Before reality shows, there was something even crazier – Daytime Talk Shows. Burt Dubrow is the man behind some of the craziest moments on TV.
Everyone from Cher to “Lesbian Nuns” to “Feuding Sisters,” appeared on Sally Jessy Raphael. It was Burt Dubrow who brought them all to daytime TV. He discovered Sally Jessy Raphael and Jerry Springer. Not only did Burt live through the craziest period of TV, he helped create it.
Burt Dubrow talked to me from his office at his show, “Dr. Drew.” Burt serves as the EP of the HLN show. After our interview, Burt Dubrow took me on a tour of the set. It was originally just a desk and backdrop. Drew occupied one half of the set, while Piers Morgan had the other. When Peers went away, Burt drew on his old school talk days and added an audience that would join in on the conversation.
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Here’s a classic clip from Sally Jessy Raphael.
Bio from the his website:
Dubrow targeted an unknown broadcaster and broke two traditional rules of television: radio personalities don’t translate to television and women can’t host talk shows, focusing on controversial issues – when he launched Sally Jessy Raphael. This successful syndicated series spanned a phenomenal 18 years. Named Senior Vice President of Programming for Multimedia Entertainment, Dubrow also saw potential in another little known local news commentator – Jerry Springer – and developed a talk show around him. Burt served as Executive producer on both series. Some of Dubrow’s other projects include: Executive Producer of Dr. Joy Browne and Executive Producer for the syndicated series, Crook & Chase.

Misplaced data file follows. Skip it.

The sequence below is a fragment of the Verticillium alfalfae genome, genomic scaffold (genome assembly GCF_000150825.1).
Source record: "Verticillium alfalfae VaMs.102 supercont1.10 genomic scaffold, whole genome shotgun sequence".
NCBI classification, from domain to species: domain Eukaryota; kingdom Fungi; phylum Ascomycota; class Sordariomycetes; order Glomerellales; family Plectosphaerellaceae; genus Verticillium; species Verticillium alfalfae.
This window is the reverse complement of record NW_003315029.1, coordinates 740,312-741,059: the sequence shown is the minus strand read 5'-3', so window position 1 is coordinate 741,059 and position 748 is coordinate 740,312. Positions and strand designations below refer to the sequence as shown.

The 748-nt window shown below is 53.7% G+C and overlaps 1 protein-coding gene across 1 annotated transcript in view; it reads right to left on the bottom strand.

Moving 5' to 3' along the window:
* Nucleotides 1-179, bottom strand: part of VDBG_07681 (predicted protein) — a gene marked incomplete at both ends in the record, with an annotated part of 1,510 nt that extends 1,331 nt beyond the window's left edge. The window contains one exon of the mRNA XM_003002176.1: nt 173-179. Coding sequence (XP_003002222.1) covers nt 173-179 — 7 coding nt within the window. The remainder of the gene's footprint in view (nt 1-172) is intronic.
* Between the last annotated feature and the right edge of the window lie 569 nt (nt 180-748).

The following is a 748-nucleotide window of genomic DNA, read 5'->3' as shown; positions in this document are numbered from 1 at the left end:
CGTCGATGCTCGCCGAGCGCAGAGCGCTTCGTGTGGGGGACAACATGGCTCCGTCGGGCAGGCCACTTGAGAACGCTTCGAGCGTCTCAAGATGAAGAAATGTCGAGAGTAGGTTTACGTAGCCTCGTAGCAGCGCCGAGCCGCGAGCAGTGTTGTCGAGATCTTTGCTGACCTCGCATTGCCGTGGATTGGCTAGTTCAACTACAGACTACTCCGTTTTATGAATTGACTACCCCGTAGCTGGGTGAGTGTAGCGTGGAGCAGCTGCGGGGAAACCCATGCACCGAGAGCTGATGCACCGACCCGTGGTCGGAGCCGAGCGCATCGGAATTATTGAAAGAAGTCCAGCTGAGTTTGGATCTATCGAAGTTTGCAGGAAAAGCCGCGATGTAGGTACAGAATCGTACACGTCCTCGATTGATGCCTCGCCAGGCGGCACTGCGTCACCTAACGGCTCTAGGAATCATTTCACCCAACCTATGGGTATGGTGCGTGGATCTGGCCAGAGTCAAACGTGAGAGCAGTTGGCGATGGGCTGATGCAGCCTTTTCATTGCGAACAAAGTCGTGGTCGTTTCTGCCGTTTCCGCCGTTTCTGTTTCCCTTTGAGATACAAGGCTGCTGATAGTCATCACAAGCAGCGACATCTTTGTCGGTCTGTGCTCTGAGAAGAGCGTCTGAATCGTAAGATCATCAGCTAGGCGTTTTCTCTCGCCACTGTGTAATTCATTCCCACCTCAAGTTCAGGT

Dubrow began his illustrious career as the youngest ever Associate Producer of the local morning series on WLS-TV in Chicago, Kennedy & Company as well as three other shows. From there, he became Associate Producer on The Mike Douglas Show. He then moved on to executive produce all live programming for Warner Communications’ Qube, the first two-way television system. While at Qube, Dubrow designed and implemented a wide variety of game shows that were the foundation of the Qube Network. This led him to create and executive produce the first teenage talk/game show, America Goes Bananas, which won a Cable Ace Award and helped launch the Nickelodeon Network. After leaving Qube, Dubrow spent four years producing ABC-TV’s, the Emmy award winning Kids Are People Too.
Dubrow has been fortunate to excel on both management and creative levels, giving him a varied and unique perspective of the broadcasting industry. Burt is a 1950’s television buff and owns an extensive collection of memorabilia, ventriloquist figures, videotapes and kinescopes. Born and raised in Westchester County, New York, he currently resides in Calabasas, California with his wife and two daughters.